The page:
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This is very impressive.

Think of all the BitCoins they could create with a setup like that (I get an average of 50 coins every 26 minutes with http://www.alloscomp.com/bitcoin/calculator.php).

At a current market value of about USD$0.22 per coin, this equates to about USD$25/hour.

Of course, BitCoin uses SHA256, but how much different from MD5 can that be?




BitCoins dynamically adjusts the computation needed in order to claim coins. It will just make the computation harder. Of course, you would get more than the other users with less CPU power.


You'll really clean up until the difficulty increases though.


> How much different from MD5 can that be? Answer: Very.

(MD5: 128 bit | SHA256: 256 bit) :: (2^256/2^128 = 2^128) => 3.40282367*10^38 of a larger keyspace.

I know nothing about the specifical implementation details of either hashing method (and I eagerly await tptacek to offer a far more comprehensive response) but I'm sure the difference in keyspace alone is enough to make this practically impossible.


Interesting. Would you mind sharing some information regarding your hardware and performance (ghash/s)? Does your estimate include amortization of hardware cost, electricity consumption? Because the general consensus is that BTC generation is not cost-effective unless:

a) One does not pay for resources consumed. b) Speculates about future value of BTC.

Regardless, very impressive. I would love to hear more!


Hm, there is a market value for bitcoins? 25$/hour sounds like a very good deal - as long as power consumption is less, it is a license to print money?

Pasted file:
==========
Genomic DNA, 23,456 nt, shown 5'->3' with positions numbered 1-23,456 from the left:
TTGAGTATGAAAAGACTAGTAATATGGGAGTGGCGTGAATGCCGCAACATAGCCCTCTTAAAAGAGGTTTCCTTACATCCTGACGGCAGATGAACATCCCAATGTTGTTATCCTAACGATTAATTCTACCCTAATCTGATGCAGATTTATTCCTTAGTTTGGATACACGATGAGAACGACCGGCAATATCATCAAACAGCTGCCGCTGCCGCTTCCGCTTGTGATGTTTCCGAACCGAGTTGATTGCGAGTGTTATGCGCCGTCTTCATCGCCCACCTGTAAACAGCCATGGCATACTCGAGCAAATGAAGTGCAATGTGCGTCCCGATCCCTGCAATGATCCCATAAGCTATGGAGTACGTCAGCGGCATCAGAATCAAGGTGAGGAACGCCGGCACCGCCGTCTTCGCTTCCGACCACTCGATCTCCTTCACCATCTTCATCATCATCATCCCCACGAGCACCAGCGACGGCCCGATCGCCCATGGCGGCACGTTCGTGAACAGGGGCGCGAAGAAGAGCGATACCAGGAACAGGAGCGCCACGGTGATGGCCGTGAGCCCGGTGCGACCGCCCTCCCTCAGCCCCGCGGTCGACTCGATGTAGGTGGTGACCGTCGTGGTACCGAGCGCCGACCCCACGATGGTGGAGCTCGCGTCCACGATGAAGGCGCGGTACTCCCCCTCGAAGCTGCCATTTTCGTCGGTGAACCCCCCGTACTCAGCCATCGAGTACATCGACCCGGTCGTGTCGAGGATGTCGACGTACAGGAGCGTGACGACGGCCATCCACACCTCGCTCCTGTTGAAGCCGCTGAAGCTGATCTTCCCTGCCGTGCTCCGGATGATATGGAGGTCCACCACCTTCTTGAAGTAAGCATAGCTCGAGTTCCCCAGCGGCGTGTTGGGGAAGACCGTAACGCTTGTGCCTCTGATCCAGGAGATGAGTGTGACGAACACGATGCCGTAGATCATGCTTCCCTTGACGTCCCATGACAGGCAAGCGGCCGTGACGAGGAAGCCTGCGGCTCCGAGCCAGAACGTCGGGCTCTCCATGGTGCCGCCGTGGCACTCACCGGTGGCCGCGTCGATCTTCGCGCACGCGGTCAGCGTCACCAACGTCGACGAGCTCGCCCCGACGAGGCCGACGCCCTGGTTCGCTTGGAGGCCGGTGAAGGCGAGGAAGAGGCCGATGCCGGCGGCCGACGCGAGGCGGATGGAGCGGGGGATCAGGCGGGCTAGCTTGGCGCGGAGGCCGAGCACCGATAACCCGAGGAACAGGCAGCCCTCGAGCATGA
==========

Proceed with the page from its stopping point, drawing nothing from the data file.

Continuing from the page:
Maybe this is the final incentive for me to look into EC2...


EC2 is NOT cost-effective at all for hash computations as I describe in detail in:

http://blog.zorinaq.com/?e=42

(This is the machine I built to develop whitepixel).


I'm not a bitcoins expert - but wouldn't any jump in the availability of bitcoins necessarily cause deflation, as with any currency?

If someone finds a way to generate,say, 5x more bitcoins that what the average expected amount is - they have a temporary advantage, but once those coins hit the market, the market is diluted and will quickly catch up.

Bitcoins has replaced mining gold with generating bitcoins - so it will be harnessing server infrastructure and good code / math -vs- digging big holes in the ground.


That's true. Also, as more computing power is added to its network, the difficulty of the hashing problem is increased to maintain the bitcoin creation rate at about 50 per ten minutes.


They say there is a limited amount of BitCoins, though - I think 21 million?


the difficulty of the calculations is adjusted so that 50 bitcoins will be released every 10 minutes. so this would only affect the distribution of bitcoins, not generation speed.




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